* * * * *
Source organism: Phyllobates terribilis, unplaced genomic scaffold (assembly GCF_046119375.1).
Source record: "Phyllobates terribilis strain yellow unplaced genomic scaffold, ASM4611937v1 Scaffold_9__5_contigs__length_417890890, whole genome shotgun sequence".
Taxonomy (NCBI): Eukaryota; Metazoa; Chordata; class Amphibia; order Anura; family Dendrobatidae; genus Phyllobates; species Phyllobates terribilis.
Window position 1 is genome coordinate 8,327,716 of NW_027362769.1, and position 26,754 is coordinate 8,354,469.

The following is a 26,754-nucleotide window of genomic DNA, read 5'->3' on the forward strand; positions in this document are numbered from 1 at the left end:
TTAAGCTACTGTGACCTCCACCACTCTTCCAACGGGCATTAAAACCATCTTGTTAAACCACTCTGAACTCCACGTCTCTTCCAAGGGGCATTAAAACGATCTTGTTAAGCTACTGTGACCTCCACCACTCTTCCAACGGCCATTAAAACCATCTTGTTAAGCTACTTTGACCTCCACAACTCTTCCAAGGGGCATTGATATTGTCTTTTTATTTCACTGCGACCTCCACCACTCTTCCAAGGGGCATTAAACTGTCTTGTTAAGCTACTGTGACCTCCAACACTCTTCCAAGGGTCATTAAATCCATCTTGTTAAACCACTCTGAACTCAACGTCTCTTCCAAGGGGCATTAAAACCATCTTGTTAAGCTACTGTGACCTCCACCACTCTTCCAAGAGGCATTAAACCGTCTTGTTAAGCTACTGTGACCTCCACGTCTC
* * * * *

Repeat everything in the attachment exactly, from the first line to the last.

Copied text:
Source organism: Phyllobates terribilis, unplaced genomic scaffold (assembly GCF_046119375.1).
Source record: "Phyllobates terribilis strain yellow unplaced genomic scaffold, ASM4611937v1 Scaffold_9__5_contigs__length_417890890, whole genome shotgun sequence".
Taxonomy (NCBI): Eukaryota; Metazoa; Chordata; class Amphibia; order Anura; family Dendrobatidae; genus Phyllobates; species Phyllobates terribilis.
Window position 1 is genome coordinate 8,327,716 of NW_027362769.1, and position 26,754 is coordinate 8,354,469.

The following is a 26,754-nucleotide window of genomic DNA, read 5'->3' on the forward strand; positions in this document are numbered from 1 at the left end:
TTAAGCTACTGTGACCTCCACCACTCTTCCAACGGGCATTAAAACCATCTTGTTAAACCACTCTGAACTCCACGTCTCTTCCAAGGGGCATTAAAACGATCTTGTTAAGCTACTGTGACCTCCACCACTCTTCCAACGGCCATTAAAACCATCTTGTTAAGCTACTTTGACCTCCACAACTCTTCCAAGGGGCATTGATATTGTCTTTTTATTTCACTGCGACCTCCACCACTCTTCCAAGGGGCATTAAACTGTCTTGTTAAGCTACTGTGACCTCCAACACTCTTCCAAGGGTCATTAAATCCATCTTGTTAAACCACTCTGAACTCAACGTCTCTTCCAAGGGGCATTAAAACCATCTTGTTAAGCTACTGTGACCTCCACCACTCTTCCAAGAGGCATTAAACCGTCTTGTTAAGCTACTGTGACCTCCACGTCTC